However, the young services that are the “Rural Works” and the BMAs find themselves in a situation of overhang, having at the same time the mission to fight against the German spies but also the allied agents, the resistance fighters, the communists. and the Gaullists, and had to act, in secret, against the official position of the Vichy regime vis-à-vis Germany. If Yves Bonnet explains - probably relying a lot on the memories of former TR and BMA - this secret fight against the German agents by a spirit of resistance which animated Paillole, Rivet and their men, Kitson considers that he For Vichy, it was a question of maintaining administrative and territorial sovereignty vis-à-vis Germany and keeping a state monopoly in collaboration with the Nazis. The invasion of the free zone at the end of 1942, however, put an end to this original experience, during which Vichy tried, through its special services, to maintain the illusion of territorial sovereignty.

Towards the merger of services

The invasion of the free zone causes a withdrawal of the men of the former TR and BMA towards North Africa, animated by the desire to continue the fight. They had also played a non-negligible role in promoting Allied operations in Tunisia.

For the former men of Vichy intelligence, it is now a question of showing the legitimacy of their actions, in order to find favor in the eyes of General de Gaulle, who is gradually winning, but not without difficulty, against General Giraud. All the more so as Paillole still has a network of agents within France. Not without friction, the giraudist services, made up of officers and intelligence professionals, merged with the services of Free France, the BCRA, and formed a new service: the DGSS (General Directorate of Special Services). If France only played a secondary role in the fighting, it ensured, thanks to this new, more efficient service, a central role in the transmission of information with a view to the Allied landing in June 1944.

The French intelligence landscape is therefore very rich and complex during the Second World War. A means for Vichy to secure the illusion of territorial sovereignty, and an instrument for General de Gaulle in order to obtain legitimacy both in France and vis-à-vis the Allies, it is undeniable that intelligence took on new significance during World War II.

Should we read Yves Bonnet's book?

For several years, historians - Olivier Forcade, Sébastien Laurent for the French case - have been increasingly interested in the question of intelligence, making it possible to focus on intelligence structures, the role of secret services in international politics. and their relations with the political world.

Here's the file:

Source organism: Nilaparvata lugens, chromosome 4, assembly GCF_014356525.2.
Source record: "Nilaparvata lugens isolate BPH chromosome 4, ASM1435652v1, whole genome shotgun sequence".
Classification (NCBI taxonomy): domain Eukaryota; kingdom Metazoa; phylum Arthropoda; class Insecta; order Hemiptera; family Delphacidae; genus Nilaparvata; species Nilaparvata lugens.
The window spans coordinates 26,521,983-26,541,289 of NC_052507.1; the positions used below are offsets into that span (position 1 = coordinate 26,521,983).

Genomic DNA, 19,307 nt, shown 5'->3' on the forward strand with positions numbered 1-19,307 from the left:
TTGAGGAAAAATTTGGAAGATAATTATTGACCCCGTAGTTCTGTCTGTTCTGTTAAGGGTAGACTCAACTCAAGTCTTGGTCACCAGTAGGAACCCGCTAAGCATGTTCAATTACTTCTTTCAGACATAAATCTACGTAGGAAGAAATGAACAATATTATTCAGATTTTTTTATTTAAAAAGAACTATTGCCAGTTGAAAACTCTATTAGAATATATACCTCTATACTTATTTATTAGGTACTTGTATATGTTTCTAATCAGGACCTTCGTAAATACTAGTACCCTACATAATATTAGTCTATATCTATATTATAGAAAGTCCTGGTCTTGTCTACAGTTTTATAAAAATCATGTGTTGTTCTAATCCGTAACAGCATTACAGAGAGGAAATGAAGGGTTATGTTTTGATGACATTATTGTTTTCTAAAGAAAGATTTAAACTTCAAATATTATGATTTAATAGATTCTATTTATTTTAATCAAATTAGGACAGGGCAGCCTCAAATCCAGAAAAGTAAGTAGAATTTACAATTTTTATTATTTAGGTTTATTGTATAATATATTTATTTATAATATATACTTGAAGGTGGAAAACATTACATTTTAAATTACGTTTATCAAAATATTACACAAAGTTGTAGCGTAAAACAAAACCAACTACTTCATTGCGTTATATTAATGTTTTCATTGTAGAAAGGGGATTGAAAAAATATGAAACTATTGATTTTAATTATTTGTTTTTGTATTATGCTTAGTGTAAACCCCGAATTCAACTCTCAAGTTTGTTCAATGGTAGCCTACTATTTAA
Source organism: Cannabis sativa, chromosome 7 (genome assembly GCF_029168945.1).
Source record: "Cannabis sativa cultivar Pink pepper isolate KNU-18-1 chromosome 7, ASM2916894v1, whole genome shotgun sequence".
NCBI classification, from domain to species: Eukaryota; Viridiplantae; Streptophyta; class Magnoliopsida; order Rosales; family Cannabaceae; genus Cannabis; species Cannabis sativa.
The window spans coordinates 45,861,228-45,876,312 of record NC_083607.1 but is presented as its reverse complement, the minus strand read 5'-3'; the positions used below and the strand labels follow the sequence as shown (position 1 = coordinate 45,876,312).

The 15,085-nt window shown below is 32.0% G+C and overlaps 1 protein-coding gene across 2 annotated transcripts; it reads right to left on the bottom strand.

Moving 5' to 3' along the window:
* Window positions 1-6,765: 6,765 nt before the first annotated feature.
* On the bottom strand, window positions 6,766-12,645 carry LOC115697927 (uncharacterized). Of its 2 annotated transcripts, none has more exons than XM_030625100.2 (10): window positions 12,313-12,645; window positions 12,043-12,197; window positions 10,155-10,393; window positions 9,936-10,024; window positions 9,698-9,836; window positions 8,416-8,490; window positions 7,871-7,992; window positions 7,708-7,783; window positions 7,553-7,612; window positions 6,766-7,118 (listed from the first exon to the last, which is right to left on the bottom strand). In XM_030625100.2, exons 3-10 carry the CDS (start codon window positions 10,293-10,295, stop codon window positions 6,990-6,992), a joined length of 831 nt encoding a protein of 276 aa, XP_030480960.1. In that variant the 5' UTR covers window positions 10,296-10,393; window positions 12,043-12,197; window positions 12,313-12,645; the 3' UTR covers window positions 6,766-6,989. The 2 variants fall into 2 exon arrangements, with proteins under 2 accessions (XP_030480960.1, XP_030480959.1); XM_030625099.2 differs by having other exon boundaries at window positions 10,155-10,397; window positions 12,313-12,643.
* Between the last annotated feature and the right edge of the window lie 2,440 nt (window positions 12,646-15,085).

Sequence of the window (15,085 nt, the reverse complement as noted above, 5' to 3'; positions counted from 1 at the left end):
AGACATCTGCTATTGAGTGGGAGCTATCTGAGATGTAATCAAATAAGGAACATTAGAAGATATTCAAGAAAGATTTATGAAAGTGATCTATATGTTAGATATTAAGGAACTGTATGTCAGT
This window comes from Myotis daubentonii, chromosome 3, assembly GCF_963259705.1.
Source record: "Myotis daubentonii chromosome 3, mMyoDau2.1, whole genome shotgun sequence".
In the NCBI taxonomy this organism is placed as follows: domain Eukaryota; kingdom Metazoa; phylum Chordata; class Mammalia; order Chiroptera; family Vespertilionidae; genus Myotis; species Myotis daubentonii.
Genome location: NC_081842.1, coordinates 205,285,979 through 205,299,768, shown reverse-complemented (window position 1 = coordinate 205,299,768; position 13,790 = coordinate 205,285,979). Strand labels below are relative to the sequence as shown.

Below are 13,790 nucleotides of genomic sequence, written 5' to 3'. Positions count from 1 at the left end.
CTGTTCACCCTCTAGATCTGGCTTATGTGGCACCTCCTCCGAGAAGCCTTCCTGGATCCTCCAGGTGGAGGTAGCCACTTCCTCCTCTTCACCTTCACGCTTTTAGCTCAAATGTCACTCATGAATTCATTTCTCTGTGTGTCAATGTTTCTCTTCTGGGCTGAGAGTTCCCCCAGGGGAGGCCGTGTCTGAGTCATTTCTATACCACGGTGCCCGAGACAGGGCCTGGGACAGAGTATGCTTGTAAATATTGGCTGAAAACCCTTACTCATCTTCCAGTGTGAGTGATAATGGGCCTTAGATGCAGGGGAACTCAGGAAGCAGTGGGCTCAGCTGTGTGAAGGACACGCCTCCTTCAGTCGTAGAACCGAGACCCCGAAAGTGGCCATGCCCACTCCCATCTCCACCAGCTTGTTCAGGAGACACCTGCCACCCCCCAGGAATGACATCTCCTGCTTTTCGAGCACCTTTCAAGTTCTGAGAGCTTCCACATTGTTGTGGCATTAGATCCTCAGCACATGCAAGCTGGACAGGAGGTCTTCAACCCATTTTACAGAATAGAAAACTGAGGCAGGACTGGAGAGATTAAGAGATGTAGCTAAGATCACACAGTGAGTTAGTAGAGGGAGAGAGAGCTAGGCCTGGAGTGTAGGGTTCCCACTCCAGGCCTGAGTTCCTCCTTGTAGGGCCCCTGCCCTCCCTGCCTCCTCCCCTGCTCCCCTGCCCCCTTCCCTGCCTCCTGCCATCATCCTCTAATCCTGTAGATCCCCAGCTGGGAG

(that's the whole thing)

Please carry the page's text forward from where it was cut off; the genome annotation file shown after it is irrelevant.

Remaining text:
Yves Bonnet's book, "The Secret Services During World War II", is a work of synthesis, largely dependent - even if it does not mention it, due to the absence of bibliography - on the memoirs of former members of the Vichy services. This helps to give a somewhat outdated vision, not really in tune with Kitson's work on the Vichy services, which, of course, fought against the German spies, but also against the Communists and the Gaullists. However, the memories of former members of the Vichy services - such as Paul Paillole - have sometimes been able to amplify the efforts made against the Germans, and mitigate the repression against Gaullists and Communists. This work is nonetheless interesting. First of all, because Yves Bonnet knows the environment very well: he is very comfortable with the subject, which makes reading very simple and pleasant. His committed, sometimes lyrical writing, punctuated by numerous crisp stories, sometimes lends a literary tone to his work. It therefore constitutes a passionate and fascinating introduction to the history of the secret services.

The French Secret Service in World War II, by Yves Bonnet. West France Editions, 2013.

For a more scientific approach to the question, you can refer to the following bibliography.


- ALBERTELLI Sébastien, The secret services of General de Gaulle, the BCRA 1940-1944, Perrin, 2009
- FORCADE Olivier, La République Secrète: History of the French Special Services from 1918 to 1939, Editions Nouveau Monde, 2008
- FORCADE Olivier, LAURENT Sébastien, Secrets of State. Powers and intelligence in the contemporary world, Armand Colin, 2005
- KITSON Simon, Vichy et la Chasse aux Spies Nazis, 1940-1942, Complexités de la politique de Collaboration, Editions Autrement, 2005RIVET Louis, Carnet du chef des services secrets, annotated and presented by S. Laurent and O. Forcade, Paris, New World Editions, 2010

Video: Secret Secretaries WW2 Documentary. Timeline


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  2. Goran